October 9, 2014 — Garment manufacturers have long prioritized worker welfare, yet, for just as long, certain pressures have mitigated manufacturers’ worker protection efforts. These counter-weights have manifested particularly in recent years, when demands for lower-cost production and cost-shifting have led to not just lower quality goods, but horrific, shameful factory tragedies.
This much is clear: a vicious cycle permeates the supply chain. The source? The fashion industry’s prevailing – and short-sighted – production philosophy of cost minimization at all costs.
The picture is not, however, entirely bleak. For starters, more and more industry stakeholders have been exploring the development of “sustainable,” “ethical” fashion. The approaches vary, but may be broadly grouped into two buckets. First, there are the downstream solutions being put forth by retailers. These include Everlane and Zady’s clothing marketplaces that transparently disclose suppliers. These and other downstream solutions have empowered consumers with newfound choices. Second, there are upstream solutions existing at the production level, like Worldwide Responsible Accredited Production (WRAP) standards. These and other standards allow fashion brands to weed out poor performing factories, in addition to providing data points for socially conscious consumers.
Still, more can be done. Perhaps most importantly, despite the positive developments noted above, fashion brands nonetheless lack transparency and accountability. Producers, retailers and consumers alike could benefit from greater disclosure from brands about their production philosophies and processes. We all need to be asking questions like:
- Does this brand transparently disclose its factories and suppliers?
- Does this brand pay its factories on-time and at prices that reflect rising wages?
- Does the brand built factory relationships through long-term contracts?
- What’s the ratio of the brand’s advertising budget. Its supplier costs?
In addition to casting light on the production processes, brands should build better relationships with producers – beyond that of simply checking corporate social responsibility checkboxes. The key here would be to foster real partnerships – the kind where brands and producers work together toward better informing retailers and consumers, improving their workforces, and reaching sustainability goals. In contrast, most brand-producer relationships today revolve around producers being subjected to comply-or-die audits, a counterproductive approach that creates poor incentives while doing little in terms of creating the collaborative relationships necessary to create real change. As WRAP recently noted, “As social compliance has evolved over the past two decades, one of the lessons learned…has been that constant engagement with suppliers is a critical aspect of ensuring success.”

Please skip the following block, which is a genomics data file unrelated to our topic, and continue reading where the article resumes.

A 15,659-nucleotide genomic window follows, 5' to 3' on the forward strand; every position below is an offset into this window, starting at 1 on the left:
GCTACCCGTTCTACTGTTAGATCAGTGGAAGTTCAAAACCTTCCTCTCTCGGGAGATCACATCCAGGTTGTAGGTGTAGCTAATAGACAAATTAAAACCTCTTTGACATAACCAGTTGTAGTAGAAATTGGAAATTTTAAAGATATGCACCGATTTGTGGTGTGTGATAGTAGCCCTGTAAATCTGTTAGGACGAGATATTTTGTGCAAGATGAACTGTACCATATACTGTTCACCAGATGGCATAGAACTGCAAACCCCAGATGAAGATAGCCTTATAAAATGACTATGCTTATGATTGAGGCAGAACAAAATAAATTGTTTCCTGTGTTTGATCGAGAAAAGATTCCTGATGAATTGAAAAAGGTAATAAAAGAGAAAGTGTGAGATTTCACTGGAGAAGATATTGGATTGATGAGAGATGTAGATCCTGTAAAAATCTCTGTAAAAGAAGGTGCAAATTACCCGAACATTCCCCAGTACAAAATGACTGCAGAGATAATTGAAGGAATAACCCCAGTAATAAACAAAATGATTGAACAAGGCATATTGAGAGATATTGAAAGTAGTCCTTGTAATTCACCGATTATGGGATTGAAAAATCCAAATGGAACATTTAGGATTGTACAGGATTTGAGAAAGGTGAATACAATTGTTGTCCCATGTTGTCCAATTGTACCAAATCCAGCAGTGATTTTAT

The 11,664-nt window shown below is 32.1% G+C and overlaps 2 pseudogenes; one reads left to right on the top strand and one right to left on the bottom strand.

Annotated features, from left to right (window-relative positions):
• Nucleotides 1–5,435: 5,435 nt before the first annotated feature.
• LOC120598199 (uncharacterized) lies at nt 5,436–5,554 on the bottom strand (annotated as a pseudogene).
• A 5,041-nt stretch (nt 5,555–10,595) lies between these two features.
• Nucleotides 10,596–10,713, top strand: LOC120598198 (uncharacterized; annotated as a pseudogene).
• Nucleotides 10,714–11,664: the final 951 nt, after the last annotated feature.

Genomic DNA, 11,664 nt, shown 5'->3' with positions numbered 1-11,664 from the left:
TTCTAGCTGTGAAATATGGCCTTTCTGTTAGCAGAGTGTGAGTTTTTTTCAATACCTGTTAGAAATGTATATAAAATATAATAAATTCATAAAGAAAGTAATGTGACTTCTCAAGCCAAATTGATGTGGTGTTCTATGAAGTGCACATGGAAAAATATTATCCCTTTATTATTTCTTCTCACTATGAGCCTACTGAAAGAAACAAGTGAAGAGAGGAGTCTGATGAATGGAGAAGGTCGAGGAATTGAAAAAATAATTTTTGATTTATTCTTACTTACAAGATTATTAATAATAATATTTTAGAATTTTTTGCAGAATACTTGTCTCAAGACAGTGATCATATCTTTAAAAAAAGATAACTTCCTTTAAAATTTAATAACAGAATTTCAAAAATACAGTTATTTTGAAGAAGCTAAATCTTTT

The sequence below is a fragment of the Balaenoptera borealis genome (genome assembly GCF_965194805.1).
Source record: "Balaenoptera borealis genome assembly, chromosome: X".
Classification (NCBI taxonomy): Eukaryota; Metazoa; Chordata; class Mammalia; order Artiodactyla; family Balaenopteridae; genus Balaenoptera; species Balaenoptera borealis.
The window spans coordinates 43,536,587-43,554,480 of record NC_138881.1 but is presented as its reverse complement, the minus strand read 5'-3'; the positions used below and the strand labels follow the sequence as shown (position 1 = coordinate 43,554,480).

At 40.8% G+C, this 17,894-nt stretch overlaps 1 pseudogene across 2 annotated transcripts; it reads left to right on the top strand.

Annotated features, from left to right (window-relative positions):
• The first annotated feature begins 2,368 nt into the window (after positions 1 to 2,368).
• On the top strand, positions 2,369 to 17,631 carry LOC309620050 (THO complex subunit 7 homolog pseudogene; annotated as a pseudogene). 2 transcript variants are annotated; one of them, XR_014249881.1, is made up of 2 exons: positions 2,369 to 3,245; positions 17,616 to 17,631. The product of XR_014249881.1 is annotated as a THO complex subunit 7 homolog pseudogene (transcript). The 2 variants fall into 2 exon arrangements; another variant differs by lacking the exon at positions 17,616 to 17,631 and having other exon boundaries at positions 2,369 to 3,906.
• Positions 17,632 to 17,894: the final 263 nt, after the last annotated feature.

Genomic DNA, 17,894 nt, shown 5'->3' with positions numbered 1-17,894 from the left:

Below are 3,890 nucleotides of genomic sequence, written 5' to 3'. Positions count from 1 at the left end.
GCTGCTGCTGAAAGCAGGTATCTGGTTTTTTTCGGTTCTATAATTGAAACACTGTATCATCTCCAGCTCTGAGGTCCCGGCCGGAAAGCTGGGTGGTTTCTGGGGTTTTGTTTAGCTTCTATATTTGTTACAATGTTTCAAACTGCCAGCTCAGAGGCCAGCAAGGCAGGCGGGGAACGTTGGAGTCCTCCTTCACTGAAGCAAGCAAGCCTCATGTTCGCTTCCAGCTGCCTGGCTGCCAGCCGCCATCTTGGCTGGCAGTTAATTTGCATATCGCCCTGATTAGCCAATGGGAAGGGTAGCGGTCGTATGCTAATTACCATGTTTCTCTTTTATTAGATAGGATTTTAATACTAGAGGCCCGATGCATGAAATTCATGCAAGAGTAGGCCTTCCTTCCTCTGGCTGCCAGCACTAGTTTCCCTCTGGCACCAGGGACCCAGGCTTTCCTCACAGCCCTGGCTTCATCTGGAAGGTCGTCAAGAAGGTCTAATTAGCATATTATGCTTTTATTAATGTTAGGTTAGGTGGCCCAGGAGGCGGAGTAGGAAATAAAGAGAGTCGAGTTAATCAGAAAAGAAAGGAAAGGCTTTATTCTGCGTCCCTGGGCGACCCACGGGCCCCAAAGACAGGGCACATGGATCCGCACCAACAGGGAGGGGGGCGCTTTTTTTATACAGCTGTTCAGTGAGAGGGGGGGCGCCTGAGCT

Brands may react negatively to calls for heightened production transparency and responsibility. Responsible production, after all, is unlikely to be a top priority for many. Yet, such a view would be short-sighted: increasing brand accountability would not only yield safer worker conditions and heightened worker welfare, but also improve profitability. Indeed, responsible production would deliver long-term returns for brands. Improved quality control, for instance, would reduce cost and delays from rejects or recalls.
So, what do we do? I write an open letter today, inviting all brands to join.
Let’s have an open conversation together for our future, long-term success. Instead of shutting the door on the conversation after ‘comply-or-die’ audits, we should consider forming a joint effort to create a roadmap for sustainable fair labor standards. Only through such engagement can we create consistent, exacting products. Producers and brands both want to avoid unnecessary costs and delays – and to create quality products. Squeezing the supply chain through piecemeal solutions moves us further away from the goals we all seek, instead moving us closer to a world of costly mistakes and poor products. Through collaboration, however, we can solve those issues and many others, not only improving quality in the process, but also generating social value for workers and customers.
The garment supply chain is in need of change. We are moving in the right direction, but much more needs to be done. To tackle the complex problems at hand, we need all hands on deck — consumers, brands, producers, and retailers. Only through the commitment of all involved can we avoid replicating the vicious cycles of poor worker conditions and products of years past.
By Carolyn Yim
Carolyn Yim is a third generation garment supplier based in Hong Kong and China.